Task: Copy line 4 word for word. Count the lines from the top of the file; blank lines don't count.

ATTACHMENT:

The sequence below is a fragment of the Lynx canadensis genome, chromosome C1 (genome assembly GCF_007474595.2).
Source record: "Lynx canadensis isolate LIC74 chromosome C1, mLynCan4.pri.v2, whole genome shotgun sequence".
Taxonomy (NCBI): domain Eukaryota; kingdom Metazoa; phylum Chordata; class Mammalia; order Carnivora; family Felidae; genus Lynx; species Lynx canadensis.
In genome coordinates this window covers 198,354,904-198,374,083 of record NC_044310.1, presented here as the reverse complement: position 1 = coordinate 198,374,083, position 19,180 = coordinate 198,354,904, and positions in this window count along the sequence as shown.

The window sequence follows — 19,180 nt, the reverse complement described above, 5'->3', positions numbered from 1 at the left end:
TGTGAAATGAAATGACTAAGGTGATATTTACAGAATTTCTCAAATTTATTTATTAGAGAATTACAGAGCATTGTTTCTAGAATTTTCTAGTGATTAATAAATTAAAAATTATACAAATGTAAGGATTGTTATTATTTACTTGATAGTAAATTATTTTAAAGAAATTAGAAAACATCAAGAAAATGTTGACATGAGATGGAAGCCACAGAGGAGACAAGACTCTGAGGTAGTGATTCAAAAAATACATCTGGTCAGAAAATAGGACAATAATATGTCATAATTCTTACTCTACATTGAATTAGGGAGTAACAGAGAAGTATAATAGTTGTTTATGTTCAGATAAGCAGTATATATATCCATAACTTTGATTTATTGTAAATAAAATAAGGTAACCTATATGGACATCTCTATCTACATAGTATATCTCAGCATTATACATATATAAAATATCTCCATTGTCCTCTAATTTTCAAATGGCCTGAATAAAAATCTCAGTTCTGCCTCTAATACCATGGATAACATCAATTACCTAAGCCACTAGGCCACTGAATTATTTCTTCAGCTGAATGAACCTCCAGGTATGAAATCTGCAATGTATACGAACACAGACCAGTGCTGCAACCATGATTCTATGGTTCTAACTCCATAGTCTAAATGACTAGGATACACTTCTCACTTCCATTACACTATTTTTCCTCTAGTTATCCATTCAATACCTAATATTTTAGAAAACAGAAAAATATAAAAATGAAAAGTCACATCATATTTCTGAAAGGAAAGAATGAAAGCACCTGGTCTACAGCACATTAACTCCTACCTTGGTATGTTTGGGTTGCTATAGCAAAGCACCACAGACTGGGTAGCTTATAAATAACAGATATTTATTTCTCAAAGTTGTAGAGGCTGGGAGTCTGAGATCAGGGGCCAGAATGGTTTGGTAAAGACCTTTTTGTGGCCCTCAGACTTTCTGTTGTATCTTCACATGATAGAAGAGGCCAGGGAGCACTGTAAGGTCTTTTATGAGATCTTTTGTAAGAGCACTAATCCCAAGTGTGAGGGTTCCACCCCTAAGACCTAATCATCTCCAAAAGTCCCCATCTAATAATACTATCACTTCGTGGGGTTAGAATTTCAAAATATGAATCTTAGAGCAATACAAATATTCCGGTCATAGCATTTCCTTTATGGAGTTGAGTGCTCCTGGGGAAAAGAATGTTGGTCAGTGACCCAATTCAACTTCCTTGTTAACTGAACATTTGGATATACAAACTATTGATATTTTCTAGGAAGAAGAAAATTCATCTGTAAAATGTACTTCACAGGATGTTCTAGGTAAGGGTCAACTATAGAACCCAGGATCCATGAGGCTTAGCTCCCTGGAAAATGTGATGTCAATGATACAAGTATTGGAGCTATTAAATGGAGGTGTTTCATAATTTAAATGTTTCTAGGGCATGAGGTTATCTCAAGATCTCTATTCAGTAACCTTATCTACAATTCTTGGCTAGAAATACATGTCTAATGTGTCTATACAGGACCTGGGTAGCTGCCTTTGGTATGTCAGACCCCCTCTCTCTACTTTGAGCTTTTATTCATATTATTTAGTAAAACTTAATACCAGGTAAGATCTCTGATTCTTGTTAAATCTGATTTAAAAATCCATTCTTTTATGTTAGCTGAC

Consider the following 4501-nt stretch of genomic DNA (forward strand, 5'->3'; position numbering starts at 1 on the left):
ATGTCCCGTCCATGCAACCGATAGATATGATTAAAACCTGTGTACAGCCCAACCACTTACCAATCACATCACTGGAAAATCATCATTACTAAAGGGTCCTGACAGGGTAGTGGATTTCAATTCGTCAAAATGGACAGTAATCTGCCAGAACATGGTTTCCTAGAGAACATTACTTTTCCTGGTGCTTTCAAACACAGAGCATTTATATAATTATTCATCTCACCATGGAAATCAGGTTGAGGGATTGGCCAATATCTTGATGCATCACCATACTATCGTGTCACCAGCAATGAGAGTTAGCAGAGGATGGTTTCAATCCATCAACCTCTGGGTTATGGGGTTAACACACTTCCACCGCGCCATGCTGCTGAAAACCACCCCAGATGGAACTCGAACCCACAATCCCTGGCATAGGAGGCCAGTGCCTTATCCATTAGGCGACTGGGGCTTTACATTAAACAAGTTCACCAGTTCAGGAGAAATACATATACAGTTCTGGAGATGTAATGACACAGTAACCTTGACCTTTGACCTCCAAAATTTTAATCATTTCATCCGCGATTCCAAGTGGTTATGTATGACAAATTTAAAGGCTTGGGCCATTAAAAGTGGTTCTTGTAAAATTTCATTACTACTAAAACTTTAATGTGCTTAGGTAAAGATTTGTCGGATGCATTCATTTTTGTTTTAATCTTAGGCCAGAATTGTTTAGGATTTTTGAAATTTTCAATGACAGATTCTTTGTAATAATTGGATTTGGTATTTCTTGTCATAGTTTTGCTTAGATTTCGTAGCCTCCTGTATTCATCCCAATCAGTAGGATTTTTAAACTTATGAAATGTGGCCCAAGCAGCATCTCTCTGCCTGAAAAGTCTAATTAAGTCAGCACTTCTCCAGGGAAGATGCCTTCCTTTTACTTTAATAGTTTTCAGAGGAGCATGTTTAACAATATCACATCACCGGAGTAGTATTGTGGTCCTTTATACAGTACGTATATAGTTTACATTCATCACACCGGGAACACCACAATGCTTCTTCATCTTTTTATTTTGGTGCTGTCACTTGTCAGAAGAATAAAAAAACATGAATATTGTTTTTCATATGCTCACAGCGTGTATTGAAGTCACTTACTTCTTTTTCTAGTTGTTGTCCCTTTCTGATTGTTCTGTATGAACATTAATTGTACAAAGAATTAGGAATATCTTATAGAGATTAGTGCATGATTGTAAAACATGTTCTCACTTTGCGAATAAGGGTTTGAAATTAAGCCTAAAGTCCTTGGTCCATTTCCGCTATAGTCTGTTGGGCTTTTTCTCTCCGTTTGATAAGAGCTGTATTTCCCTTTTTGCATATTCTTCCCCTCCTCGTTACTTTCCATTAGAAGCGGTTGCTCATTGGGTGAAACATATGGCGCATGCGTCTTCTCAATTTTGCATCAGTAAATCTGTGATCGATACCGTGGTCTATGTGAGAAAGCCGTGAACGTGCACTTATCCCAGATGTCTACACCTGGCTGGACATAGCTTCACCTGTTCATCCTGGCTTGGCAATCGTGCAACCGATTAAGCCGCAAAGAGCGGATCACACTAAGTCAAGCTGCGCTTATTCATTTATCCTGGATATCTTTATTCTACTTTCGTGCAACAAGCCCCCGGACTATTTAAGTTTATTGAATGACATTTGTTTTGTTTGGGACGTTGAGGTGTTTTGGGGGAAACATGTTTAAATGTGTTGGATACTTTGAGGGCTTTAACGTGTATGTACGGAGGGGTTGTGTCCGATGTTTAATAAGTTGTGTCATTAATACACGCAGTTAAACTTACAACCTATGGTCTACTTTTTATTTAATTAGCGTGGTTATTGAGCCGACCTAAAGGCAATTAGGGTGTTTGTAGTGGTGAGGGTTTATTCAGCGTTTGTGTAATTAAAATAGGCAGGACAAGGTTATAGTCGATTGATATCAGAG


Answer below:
In genome coordinates this window covers 198,354,904-198,374,083 of record NC_044310.1, presented here as the reverse complement: position 1 = coordinate 198,374,083, position 19,180 = coordinate 198,354,904, and positions in this window count along the sequence as shown.